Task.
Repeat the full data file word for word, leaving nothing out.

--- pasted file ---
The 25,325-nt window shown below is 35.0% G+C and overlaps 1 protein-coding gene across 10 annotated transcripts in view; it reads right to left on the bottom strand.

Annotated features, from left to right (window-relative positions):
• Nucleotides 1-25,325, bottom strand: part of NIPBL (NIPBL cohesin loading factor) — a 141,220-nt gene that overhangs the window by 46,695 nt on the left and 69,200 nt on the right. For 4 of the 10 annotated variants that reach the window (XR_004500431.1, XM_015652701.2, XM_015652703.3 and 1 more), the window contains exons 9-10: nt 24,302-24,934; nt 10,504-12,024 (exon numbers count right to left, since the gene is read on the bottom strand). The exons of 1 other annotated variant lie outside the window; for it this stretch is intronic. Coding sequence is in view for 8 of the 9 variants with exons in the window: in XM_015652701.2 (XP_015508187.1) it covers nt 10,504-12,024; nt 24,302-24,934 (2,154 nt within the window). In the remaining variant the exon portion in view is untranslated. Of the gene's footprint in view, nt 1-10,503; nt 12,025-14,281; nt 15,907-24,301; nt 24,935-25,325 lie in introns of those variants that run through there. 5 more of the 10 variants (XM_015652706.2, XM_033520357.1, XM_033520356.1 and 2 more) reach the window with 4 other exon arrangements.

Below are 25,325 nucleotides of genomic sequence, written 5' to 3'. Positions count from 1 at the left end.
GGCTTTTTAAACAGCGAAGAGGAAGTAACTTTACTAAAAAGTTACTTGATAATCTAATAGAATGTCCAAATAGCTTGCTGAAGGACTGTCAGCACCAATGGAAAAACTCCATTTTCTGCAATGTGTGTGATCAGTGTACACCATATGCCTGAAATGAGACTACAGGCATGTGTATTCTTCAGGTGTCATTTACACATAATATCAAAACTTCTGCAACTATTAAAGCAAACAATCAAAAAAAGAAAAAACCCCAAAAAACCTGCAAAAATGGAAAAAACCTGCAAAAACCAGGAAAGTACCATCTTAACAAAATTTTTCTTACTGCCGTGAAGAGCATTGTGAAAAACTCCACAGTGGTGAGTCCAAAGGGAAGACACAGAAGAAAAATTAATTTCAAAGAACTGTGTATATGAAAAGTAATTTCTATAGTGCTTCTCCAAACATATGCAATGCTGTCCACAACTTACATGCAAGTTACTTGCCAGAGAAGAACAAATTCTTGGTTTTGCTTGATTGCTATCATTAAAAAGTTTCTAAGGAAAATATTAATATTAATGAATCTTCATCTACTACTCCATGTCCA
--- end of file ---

The 25,325-nt window shown below is 35.0% G+C and overlaps 1 protein-coding gene across 10 annotated transcripts in view; it reads right to left on the bottom strand.

Annotated features, from left to right (window-relative positions):
• Nucleotides 1-25,325, bottom strand: part of NIPBL (NIPBL cohesin loading factor) — a 141,220-nt gene that overhangs the window by 46,695 nt on the left and 69,200 nt on the right. For 4 of the 10 annotated variants that reach the window (XR_004500431.1, XM_015652701.2, XM_015652703.3 and 1 more), the window contains exons 9-10: nt 24,302-24,934; nt 10,504-12,024 (exon numbers count right to left, since the gene is read on the bottom strand). The exons of 1 other annotated variant lie outside the window; for it this stretch is intronic. Coding sequence is in view for 8 of the 9 variants with exons in the window: in XM_015652701.2 (XP_015508187.1) it covers nt 10,504-12,024; nt 24,302-24,934 (2,154 nt within the window). In the remaining variant the exon portion in view is untranslated. Of the gene's footprint in view, nt 1-10,503; nt 12,025-14,281; nt 15,907-24,301; nt 24,935-25,325 lie in introns of those variants that run through there. 5 more of the 10 variants (XM_015652706.2, XM_033520357.1, XM_033520356.1 and 2 more) reach the window with 4 other exon arrangements.

Below are 25,325 nucleotides of genomic sequence, written 5' to 3'. Positions count from 1 at the left end.
GGCTTTTTAAACAGCGAAGAGGAAGTAACTTTACTAAAAAGTTACTTGATAATCTAATAGAATGTCCAAATAGCTTGCTGAAGGACTGTCAGCACCAATGGAAAAACTCCATTTTCTGCAATGTGTGTGATCAGTGTACACCATATGCCTGAAATGAGACTACAGGCATGTGTATTCTTCAGGTGTCATTTACACATAATATCAAAACTTCTGCAACTATTAAAGCAAACAATCAAAAAAAGAAAAAACCCCAAAAAACCTGCAAAAATGGAAAAAACCTGCAAAAACCAGGAAAGTACCATCTTAACAAAATTTTTCTTACTGCCGTGAAGAGCATTGTGAAAAACTCCACAGTGGTGAGTCCAAAGGGAAGACACAGAAGAAAAATTAATTTCAAAGAACTGTGTATATGAAAAGTAATTTCTATAGTGCTTCTCCAAACATATGCAATGCTGTCCACAACTTACATGCAAGTTACTTGCCAGAGAAGAACAAATTCTTGGTTTTGCTTGATTGCTATCATTAAAAAGTTTCTAAGGAAAATATTAATATTAATGAATCTTCATCTACTACTCCATGTCCA